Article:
Thrashquatch is a skater I have been lucky enough to watch evolve over the last three years.
Thrash has always been scary and talented on the track. She has a natural flow on wheels and better balance than most. The first time I saw her play I remember having a “wow” moment: I was so impressed with how she handled herself on the track. Thrash has always been light on her skates, and as the seasons have progressed she has become more lethal to her opponents.
As a blocker, she is light but solid and able to direct all her energy into crushing blows. As a jammer, Thrash is mobile on her toe stops and quick on her laterals. She is able to dig into whatever surface she is playing on to make lead jammer and score points. I have gotten to do many write-ups of Mason-Dixon in the last year and a half, and I always mention Thrash’s cat-like prowess in a pack. Recently, her focus on wall work has come to the forefront of playing ability, and if MDRV is able to use this to their advantage, the team will be raising through the ranks of their Division in 2013.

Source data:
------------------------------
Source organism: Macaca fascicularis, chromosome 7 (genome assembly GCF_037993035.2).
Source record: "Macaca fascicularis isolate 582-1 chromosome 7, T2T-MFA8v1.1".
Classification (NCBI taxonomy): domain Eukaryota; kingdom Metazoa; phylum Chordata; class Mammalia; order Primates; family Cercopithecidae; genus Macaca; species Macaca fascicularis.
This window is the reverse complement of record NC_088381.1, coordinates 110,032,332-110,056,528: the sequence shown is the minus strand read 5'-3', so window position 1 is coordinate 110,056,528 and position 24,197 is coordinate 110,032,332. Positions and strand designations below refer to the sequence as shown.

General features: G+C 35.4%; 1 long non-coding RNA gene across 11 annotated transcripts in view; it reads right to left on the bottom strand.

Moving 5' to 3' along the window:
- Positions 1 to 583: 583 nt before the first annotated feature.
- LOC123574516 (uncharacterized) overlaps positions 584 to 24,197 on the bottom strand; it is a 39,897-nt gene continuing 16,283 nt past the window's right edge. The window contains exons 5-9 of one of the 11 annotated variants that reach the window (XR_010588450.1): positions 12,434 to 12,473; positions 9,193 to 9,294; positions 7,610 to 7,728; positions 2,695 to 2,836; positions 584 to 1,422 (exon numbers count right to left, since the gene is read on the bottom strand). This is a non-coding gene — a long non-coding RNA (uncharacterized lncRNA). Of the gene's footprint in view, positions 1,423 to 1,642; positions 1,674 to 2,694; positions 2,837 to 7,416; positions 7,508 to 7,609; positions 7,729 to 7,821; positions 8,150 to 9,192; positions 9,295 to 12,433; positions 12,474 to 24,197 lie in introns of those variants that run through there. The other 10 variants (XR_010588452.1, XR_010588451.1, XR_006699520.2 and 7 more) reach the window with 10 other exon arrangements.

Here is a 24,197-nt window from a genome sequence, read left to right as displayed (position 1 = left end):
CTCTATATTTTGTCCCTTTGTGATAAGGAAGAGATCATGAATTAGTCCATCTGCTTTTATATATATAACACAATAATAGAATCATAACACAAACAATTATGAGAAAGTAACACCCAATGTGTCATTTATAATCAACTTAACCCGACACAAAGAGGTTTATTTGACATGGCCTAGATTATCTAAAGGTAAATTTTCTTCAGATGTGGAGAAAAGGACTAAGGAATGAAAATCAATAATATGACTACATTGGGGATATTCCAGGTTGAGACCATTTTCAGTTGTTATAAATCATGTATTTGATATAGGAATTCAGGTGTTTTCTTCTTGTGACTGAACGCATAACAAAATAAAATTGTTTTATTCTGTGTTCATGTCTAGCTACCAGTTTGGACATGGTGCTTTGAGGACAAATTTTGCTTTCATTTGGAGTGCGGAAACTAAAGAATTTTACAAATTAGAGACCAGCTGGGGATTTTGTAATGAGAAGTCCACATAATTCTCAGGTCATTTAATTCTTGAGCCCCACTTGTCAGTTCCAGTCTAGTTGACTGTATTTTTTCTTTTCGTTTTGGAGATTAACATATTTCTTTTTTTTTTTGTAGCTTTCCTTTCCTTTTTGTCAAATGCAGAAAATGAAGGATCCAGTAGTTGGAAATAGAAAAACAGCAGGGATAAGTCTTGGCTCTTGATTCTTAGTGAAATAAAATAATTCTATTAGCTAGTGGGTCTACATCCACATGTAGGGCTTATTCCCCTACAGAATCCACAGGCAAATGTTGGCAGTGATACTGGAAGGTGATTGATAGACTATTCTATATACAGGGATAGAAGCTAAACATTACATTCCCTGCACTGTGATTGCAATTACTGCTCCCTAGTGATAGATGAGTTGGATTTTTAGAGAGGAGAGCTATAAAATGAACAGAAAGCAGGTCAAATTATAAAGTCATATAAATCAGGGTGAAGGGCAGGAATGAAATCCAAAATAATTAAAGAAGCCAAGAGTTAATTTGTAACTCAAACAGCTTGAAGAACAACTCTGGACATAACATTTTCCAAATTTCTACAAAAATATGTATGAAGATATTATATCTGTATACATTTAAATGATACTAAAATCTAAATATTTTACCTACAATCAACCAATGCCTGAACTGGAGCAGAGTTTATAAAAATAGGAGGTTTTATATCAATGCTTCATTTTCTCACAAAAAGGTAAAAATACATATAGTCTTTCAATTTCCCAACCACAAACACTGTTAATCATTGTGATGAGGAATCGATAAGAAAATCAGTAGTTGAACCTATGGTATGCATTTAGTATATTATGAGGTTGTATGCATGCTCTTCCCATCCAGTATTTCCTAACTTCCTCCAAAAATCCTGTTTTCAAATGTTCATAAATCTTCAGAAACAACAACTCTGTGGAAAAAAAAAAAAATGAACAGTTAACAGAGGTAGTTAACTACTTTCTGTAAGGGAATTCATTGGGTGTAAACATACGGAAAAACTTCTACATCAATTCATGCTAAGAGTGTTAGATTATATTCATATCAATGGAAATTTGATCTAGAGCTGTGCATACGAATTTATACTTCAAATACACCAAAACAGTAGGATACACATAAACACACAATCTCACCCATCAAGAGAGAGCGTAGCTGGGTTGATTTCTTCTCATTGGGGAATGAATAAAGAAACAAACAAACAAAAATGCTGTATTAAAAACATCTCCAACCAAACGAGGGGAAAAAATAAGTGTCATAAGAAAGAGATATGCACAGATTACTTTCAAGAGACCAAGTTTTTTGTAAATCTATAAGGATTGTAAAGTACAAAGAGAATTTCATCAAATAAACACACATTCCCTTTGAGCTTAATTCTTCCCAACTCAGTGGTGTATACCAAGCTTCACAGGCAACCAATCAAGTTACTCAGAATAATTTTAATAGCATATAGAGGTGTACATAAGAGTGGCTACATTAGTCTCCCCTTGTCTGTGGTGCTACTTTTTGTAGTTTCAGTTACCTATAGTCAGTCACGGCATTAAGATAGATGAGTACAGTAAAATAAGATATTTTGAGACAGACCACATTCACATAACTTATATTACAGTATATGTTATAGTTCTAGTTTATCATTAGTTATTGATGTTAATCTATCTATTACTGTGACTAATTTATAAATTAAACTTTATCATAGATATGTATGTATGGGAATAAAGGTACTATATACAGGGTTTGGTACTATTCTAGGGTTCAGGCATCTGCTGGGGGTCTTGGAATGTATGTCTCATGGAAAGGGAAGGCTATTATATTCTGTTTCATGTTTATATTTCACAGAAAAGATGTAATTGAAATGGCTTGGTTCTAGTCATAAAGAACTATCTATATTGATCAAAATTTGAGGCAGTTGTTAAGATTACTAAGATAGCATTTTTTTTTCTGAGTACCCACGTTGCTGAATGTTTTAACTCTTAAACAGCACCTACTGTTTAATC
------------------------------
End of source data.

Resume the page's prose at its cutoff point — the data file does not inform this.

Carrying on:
Thrash is known for being firey on the floor, but I like to think of it as ‘passion’. Actually, it’s that firey nature that makes her a lot of fun to watch, and she knows when to keep the passion in her back pocket. I got to bench coach Thrash at this year’s Season’s Beatings hosted by Mason-Dixon. She helped to keep her teammates cool-headed, while being very willing to take on whatever role her pack needed – whether it was pivot, jammer or the goon that switches between offense or defense.
The best part about Thrash is that the fire becomes laughter once the final whistle is blown; it is very apparent how much she loves the sport, her team and the camaraderie of roller derby.
Thank you to Paul McAllister, Toxic AvengeHer and JPaden Photography for their photos.
Don’t forget to subscribe to this Examiner page for all the updates of the all star teams. Also, check out the recommended section to see other articles I’ve written!